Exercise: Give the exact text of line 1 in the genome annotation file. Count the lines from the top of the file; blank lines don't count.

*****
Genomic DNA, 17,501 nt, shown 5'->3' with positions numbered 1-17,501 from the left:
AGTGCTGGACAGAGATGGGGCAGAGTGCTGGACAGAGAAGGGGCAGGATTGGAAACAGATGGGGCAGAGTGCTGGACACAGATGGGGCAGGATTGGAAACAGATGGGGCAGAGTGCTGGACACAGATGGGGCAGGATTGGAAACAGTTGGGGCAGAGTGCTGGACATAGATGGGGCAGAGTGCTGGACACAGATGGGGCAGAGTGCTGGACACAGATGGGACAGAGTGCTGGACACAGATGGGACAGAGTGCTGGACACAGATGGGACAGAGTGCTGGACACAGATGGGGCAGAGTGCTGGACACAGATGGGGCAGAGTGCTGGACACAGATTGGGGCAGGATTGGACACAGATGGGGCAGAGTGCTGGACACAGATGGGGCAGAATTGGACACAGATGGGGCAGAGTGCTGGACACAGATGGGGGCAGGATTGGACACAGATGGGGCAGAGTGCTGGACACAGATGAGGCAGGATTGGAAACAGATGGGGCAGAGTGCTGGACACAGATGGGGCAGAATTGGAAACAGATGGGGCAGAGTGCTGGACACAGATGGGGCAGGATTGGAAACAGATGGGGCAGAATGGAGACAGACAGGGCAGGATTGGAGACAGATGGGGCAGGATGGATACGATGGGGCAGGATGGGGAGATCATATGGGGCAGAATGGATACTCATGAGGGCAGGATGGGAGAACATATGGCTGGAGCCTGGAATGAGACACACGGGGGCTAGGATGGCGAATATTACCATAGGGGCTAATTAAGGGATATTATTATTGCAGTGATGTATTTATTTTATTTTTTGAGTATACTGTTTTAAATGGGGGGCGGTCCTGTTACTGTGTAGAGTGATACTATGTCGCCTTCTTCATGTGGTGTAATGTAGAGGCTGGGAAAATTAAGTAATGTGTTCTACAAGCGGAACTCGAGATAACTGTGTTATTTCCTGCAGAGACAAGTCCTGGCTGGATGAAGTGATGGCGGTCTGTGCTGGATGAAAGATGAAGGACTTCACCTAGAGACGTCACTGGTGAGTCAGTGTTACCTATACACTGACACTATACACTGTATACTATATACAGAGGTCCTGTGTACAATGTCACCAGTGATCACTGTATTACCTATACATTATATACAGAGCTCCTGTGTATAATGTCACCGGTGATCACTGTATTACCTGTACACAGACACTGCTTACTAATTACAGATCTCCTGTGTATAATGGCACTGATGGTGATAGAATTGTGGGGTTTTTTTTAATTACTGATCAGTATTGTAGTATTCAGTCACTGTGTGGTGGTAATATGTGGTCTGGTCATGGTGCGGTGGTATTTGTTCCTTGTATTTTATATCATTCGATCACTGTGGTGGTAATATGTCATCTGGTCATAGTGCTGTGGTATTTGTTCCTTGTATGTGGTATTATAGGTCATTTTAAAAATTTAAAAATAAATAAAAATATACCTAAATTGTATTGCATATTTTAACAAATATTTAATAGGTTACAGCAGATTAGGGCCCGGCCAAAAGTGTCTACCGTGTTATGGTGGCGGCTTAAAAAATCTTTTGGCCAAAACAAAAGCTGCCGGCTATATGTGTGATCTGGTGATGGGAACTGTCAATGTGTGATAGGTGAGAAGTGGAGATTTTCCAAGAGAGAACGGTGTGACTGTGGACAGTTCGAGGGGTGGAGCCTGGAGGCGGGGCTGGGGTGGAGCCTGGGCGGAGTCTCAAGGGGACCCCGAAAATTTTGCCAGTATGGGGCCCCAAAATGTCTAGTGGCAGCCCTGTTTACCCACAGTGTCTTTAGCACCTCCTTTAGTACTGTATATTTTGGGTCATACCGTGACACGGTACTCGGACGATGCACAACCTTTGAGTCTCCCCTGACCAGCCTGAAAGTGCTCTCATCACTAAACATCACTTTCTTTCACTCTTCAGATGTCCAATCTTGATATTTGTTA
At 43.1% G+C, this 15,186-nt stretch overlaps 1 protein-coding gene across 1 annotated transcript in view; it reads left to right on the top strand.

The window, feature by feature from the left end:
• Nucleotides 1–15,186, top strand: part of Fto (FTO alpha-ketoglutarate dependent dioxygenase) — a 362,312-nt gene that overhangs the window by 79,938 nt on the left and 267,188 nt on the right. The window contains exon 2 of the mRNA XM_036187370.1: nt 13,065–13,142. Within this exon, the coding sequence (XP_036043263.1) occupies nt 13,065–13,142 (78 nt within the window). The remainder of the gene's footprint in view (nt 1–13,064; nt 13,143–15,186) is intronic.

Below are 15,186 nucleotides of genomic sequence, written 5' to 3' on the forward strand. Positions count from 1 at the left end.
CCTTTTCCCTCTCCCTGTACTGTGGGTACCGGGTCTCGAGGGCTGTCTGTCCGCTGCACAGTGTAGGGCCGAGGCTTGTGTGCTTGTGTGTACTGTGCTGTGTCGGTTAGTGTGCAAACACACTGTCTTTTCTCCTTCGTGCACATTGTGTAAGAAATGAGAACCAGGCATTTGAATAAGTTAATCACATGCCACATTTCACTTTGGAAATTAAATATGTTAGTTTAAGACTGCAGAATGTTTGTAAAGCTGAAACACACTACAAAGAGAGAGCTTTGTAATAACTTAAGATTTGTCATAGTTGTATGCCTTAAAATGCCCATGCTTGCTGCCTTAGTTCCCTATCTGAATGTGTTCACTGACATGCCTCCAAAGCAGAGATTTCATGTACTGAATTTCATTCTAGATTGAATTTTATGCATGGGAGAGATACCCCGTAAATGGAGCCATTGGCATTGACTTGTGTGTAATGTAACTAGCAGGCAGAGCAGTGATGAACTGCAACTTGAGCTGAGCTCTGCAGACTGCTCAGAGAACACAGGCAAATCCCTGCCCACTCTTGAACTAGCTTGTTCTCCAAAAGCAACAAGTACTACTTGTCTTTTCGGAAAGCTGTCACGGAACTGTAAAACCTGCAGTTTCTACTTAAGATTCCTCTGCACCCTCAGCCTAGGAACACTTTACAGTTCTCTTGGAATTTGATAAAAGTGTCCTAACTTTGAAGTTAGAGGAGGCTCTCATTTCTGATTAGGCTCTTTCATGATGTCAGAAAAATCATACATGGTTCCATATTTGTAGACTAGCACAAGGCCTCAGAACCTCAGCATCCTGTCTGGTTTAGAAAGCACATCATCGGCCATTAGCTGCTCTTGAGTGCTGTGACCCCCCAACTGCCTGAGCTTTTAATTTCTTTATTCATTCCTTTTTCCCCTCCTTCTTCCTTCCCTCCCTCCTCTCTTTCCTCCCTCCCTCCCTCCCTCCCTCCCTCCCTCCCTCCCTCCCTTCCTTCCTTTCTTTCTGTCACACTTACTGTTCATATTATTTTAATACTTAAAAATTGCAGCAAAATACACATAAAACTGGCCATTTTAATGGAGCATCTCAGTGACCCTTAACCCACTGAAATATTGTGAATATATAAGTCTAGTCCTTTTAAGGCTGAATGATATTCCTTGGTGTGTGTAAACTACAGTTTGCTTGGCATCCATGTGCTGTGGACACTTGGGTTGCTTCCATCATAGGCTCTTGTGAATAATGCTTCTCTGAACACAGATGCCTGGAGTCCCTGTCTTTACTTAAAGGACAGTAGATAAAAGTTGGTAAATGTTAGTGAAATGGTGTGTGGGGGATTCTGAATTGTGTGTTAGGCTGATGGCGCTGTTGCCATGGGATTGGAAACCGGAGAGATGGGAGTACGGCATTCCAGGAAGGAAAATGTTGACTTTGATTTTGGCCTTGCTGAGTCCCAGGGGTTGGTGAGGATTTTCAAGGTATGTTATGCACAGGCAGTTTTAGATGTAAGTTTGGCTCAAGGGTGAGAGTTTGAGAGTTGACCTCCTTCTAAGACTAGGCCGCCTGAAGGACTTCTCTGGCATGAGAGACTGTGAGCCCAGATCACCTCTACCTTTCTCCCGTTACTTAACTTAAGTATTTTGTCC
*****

Genomic DNA, 17,501 nt, shown 5'->3' with positions numbered 1-17,501 from the left: